Albrecht J. Roles of neuroactive amino acids in ammonia neurotoxicity. J Neurosci Res. 1998 Jan 15. 51(2):133-8. [Medline].
Bachmann C. Outcome and survival of 88 patients with urea cycle disorders: a retrospective evaluation. Eur J Pediatr. 2003 Jun. 162(6):410-6. [Medline].
Bachmann C, Braissant O, Villard AM, Boulat O, Henry H. Ammonia toxicity to the brain and creatine. Mol Genet Metab. 2004 Apr. 81 Suppl 1:S52-7. [Medline].
Belanger-Quintana A, Martinez-Pardo M, Garcia MJ, et al. Hyperammonaemia as a cause of psychosis in an adolescent. Eur J Pediatr. 2003 Nov. 162(11):773-5. [Medline].
Berry GT, Steiner RD. Long-term management of patients with urea cycle disorders. J Pediatr. 2001 Jan. 138(1 Suppl):S56-60; discussion S60-1. [Medline].
Cohn RM, Roth KS. Hyperammonemia, bane of the brain. Clin Pediatr (Phila). 2004 Oct. 43(8):683-9. [Medline].
Faqiuoli S, Daina E, D'Antiga L, et al. Monogenic diseases that can be cured by liver transplantation. J Hepatol. Sept/2013. 59:595-612. [Medline].
Felipo V, Hermenegildo C, Montoliu C, Llansola M, Minana MD. Neurotoxicity of ammonia and glutamate: molecular mechanisms and prevention. Neurotoxicology. 1998 Aug-Oct. 19(4-5):675-81. [Medline].
Felipo V, Kosenko E, Minana MD, Marcaida G, Grisolia S. Molecular mechanism of acute ammonia toxicity and of its prevention by L-carnitine. Adv Exp Med Biol. 1994. 368:65-77. [Medline].
Guffon N, Schiff M, Cheillan D, et al. Neonatal hyperammonemia: the N-carbamoyl-L-glutamic acid test. J Pediatr. 2005 Aug. 147(2):260-2. [Medline].
Jackson MJ, Beaudet AL, O'Brien WE. Mammalian urea cycle enzymes. Annu Rev Genet. 1986. 20:431-64. [Medline].
Kosenko E, Kaminski Y, Lopata O, Muravyov N, Felipo V. Blocking NMDA receptors prevents the oxidative stress induced by acute ammonia intoxication. Free Radic Biol Med. 1999 Jun. 26(11-12):1369-74. [Medline].
Marcaida G, Felipo V, Hermenegildo C, Minana MD, Grisolia S. Acute ammonia toxicity is mediated by the NMDA type of glutamate receptors. FEBS Lett. 1992 Jan 13. 296(1):67-8. [Medline].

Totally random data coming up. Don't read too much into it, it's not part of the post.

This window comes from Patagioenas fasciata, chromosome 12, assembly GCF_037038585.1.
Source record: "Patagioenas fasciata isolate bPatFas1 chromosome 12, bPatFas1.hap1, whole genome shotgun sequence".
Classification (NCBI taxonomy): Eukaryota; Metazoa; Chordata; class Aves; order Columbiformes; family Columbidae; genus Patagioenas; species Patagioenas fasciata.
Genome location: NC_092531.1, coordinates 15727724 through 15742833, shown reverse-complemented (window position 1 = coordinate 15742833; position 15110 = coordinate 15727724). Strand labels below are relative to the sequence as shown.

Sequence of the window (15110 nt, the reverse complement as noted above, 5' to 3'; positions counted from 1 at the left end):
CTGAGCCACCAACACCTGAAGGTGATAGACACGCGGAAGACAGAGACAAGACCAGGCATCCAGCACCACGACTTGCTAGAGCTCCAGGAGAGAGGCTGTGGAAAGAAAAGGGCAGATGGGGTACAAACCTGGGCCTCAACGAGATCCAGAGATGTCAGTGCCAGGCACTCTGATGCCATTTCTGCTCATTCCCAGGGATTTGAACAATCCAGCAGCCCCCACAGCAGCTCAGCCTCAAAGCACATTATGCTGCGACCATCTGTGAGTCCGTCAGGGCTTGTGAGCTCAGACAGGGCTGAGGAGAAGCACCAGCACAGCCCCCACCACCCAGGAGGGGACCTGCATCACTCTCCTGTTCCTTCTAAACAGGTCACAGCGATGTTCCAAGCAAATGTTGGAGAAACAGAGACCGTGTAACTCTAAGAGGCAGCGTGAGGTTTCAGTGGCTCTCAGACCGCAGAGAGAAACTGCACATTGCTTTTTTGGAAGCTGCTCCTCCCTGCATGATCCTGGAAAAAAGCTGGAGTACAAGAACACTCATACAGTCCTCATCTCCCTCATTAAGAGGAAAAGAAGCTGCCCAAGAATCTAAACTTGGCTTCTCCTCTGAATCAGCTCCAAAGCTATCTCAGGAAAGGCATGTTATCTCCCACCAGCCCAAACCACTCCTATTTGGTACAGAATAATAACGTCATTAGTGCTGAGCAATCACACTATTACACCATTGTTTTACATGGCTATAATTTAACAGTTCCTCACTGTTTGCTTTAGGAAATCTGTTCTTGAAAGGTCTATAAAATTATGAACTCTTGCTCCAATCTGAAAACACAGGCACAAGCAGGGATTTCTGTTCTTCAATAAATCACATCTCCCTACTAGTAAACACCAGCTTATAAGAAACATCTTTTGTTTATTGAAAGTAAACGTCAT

McBride KL, Miller G, Carter S, et al. Developmental outcomes with early orthotopic liver transplantation for infants with neonatal-onset urea cycle defects and a female patient with late-onset ornithine transcarbamylase deficiency. Pediatrics. 2004 Oct. 114(4):e523-6. [Medline].
Miga DE, Roth KS. Hyperammonemia: the silent killer. South Med J. 1993 Jul. 86(7):742-7. [Medline].
Norenberg MD. Astroglial dysfunction in hepatic encephalopathy. Metab Brain Dis. 1998 Dec. 13(4):319-35. [Medline].
Norenberg MD, Rama Rao KV, Jayakumar AR. Ammonia neurotoxicity and the mitochondrial permeability transition. J Bioenerg Biomembr. 2004 Aug. 36(4):303-7. [Medline].
Ott P, Clemmesen O, Larsen FS. Cerebral metabolic disturbances in the brain during acute liver failure: from hyperammonemia to energy failure and proteolysis. Neurochem Int. 2005 Jul. 47(1-2):13-8. [Medline].
Rama Rao KV, Jayakumar AR, Norenberg DM. Ammonia neurotoxicity: role of the mitochondrial permeability transition. Metab Brain Dis. 2003 Jun. 18(2):113-27. [Medline].
Riordan SM, Williams R. Treatment of hepatic encephalopathy. N Engl J Med. 1997 Aug 14. 337(7):473-9. [Medline].
Snyder MJ, Bradford WD, Kishnani PS, Hale LP. Idiopathic hyperammonemia following an unrelated cord blood transplant for mucopolysaccharidosis I. Pediatr Dev Pathol. 2003 Jan-Feb. 6(1):78-83. [Medline].
Steiner RD, Cederbaum SD. Laboratory evaluation of urea cycle disorders. J Pediatr. 2001 Jan. 138(1 Pt 2):S21-S29. [Medline].
Tofteng F, Hauerberg J, Hansen BA, et al. Persistent arterial hyperammonemia increases the concentration of glutamine and alanine in the brain and correlates with intracranial pressure in patients with fulminant hepatic failure. J Cereb Blood Flow Metab. 2006 Jan. 26(1):21-7. [Medline].
Inoue K, Takahashi T, Yamamoto Y, et al. Influence of glutamine synthetase gene polymorphisms on the development of hyperammonemia during valproic acid-based therapy. Seizure. Dec 2015. 33:76-80. [Medline].
Opladen T, Lindner M, Das AM, et al. In vivo monitoring of urea cycle activity with (13)C-acetate as a tracer of ureagenesis. Mol Genet Metab. Jan 2016. 117:19-26. [Medline].
Koelker S, Garcia-Cazorla A, Valayannopoulos V, et al. The phenotypic spectrum of organic acidurias and urea cycle disorders. Part 1: the initial presentation. J Inherit Metab Dis. Nov 2015. 38:1041-1057. [Medline].
Batshaw ML, Tuchman M, Summar M, et al. A longitudinal study of urea cycle disorders. Mol Genet Metab. Sept-Oct 2014. 113:127-130. [Medline].